Historic Campaign Buttons, Hippies, and More

Crimson FILE Photo

1946 Crimson

Every week, The Crimson publishes a selection of articles that were printed in our pages in years past.

August 16, 1956: McKinley, Bryan Buttons Collected by Student Here

That quadrennial phenomenon known to the politically-minded at the National Nominating Convention, and to the television observer as a circus, stirs many to fond memories. The wide-open blustery conventions of yesteryear are remembered by few, but one Summer School student can conjure up a panorama of past politics via his unusual collection of campaign buttons.

Bert Sugar, an undergraduate at the University of Maryland, has maintained an assemblage of campaign pins for a period of some eight years, and numbers within his collection pins dating back to the second nomination of Ulysses Simpson Grant in 1872, and continuing up to the present campaign. The most valuable items in the collection are two large buttons for the McKinley inauguration in 1900 and for his first nomination in 1896. Among Sugar's more than 3,000 buttons are ones for William Jennings Bryan, Samuel Tilden, Rutherford B. Hayes, Wendell Wilkie, Alfred Landon, Alfred Smith, Herbert Hoover and Alton B. Parker.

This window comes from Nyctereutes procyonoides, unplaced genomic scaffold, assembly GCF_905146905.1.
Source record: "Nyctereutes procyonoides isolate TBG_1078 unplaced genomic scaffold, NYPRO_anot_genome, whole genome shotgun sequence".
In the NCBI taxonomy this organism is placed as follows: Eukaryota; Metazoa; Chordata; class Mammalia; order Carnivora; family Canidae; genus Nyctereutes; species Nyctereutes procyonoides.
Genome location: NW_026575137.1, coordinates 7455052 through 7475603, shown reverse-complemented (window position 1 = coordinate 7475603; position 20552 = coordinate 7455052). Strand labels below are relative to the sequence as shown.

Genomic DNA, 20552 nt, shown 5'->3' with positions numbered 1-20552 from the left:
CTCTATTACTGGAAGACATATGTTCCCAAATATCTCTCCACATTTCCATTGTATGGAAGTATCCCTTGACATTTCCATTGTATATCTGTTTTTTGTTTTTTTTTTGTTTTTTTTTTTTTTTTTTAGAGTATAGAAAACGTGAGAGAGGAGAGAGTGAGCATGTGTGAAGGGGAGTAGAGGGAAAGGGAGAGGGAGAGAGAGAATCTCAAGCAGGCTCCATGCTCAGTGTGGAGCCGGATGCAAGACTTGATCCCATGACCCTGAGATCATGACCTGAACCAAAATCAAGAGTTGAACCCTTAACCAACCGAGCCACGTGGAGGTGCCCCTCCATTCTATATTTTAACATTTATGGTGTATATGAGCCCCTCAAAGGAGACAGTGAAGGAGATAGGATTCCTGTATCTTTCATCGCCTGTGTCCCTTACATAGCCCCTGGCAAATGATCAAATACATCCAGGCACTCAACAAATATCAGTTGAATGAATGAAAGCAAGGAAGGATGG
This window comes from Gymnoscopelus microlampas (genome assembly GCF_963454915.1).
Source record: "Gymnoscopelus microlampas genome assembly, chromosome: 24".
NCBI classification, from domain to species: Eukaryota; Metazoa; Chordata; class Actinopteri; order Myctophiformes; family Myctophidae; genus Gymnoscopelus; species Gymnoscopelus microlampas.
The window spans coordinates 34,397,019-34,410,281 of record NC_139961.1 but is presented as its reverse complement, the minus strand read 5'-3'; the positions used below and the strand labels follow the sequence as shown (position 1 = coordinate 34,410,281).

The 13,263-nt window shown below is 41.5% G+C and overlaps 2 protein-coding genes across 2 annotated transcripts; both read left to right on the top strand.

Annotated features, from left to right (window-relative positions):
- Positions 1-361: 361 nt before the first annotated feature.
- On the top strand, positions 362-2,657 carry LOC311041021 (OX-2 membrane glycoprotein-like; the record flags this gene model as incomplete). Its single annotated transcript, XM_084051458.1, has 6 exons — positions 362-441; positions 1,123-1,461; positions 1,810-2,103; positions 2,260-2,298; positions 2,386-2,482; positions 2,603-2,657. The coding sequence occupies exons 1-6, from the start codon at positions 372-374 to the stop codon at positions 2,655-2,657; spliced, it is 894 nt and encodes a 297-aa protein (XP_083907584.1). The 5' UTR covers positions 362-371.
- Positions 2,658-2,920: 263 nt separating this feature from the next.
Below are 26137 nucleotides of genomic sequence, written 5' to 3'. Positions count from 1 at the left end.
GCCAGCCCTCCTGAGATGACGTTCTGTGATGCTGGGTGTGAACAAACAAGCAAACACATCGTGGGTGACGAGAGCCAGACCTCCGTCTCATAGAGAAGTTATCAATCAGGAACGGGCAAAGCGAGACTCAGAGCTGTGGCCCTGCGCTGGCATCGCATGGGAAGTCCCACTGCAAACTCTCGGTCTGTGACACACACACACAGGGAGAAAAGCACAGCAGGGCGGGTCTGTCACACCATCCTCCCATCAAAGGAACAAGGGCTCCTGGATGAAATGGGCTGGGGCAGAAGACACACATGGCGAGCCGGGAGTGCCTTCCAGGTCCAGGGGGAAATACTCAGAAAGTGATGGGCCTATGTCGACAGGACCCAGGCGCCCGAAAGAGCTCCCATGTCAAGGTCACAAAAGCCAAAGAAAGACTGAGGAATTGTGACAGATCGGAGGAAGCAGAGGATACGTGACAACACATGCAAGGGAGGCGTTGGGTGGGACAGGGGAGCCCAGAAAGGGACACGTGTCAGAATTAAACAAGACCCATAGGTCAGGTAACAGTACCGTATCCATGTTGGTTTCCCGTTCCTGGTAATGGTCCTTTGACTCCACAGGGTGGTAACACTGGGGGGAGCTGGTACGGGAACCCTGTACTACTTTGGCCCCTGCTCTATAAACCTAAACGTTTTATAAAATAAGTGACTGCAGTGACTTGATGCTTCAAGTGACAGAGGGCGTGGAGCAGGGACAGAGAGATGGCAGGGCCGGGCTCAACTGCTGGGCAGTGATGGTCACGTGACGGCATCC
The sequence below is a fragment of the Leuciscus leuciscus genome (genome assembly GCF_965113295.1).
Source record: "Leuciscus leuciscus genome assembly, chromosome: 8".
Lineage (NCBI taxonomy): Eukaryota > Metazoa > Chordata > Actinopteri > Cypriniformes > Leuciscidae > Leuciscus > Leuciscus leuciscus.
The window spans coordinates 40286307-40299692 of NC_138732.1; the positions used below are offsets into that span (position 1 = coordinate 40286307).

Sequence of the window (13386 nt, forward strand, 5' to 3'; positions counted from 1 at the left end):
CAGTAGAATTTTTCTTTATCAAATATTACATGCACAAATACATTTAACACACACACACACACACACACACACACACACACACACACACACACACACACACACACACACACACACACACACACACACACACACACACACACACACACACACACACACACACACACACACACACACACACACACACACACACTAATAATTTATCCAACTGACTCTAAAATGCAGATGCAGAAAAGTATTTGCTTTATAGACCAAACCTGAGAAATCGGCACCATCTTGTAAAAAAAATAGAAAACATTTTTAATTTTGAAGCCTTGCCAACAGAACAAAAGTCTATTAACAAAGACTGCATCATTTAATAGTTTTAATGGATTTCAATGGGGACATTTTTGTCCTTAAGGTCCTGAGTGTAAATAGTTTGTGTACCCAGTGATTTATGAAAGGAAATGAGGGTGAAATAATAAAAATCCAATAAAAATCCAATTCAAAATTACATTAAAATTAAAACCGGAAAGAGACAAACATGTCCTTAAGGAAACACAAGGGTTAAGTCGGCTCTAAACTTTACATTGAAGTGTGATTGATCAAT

August 16, 1963: Folksing Tonight Benefits March

Jackie Washington, the Silver Leaf Gospel Singers, and Eric Von Schmidt head the bill for a folksing tonight in Sanders Theater at 8 p.m. The proceeds of the event, sponsored by the Harvard-Radcliffe Liberal Union, will be donated to the Greater Boston Committee for the March on Washington for Jobs and Freedom.

Four thousand marchers from the Boston area are expected to travel to Washington Aug. 28. Present estimates for the total number of demonstrators is about 200,000.

August 18, 1967: Council To Rid Holyoke of 'Undesirables'

When the City Council convened Monday after about a month's recess, everyone expected a hot debate to develop on the new Harvard Square traffic plan. But oddly enough, there was not even a mention of it.

Instead, the councillors attacked other heavy traffic—not drugs, not underground publications, not rats. But hippies. Harvard's hippies at Holyoke Center.

August 16, 1977: New JFK School To Open in a Year

Workmen should finish construction on the new John F. Kennedy School of Government in time for the building to open for the 1978 school year, the school's assistant dean said this week.

Ira A. Jackson '70 said work on the new building "is moving at a hellish pace," and should be completed by August 1978.

Compiled by Julie M. Zauzmer

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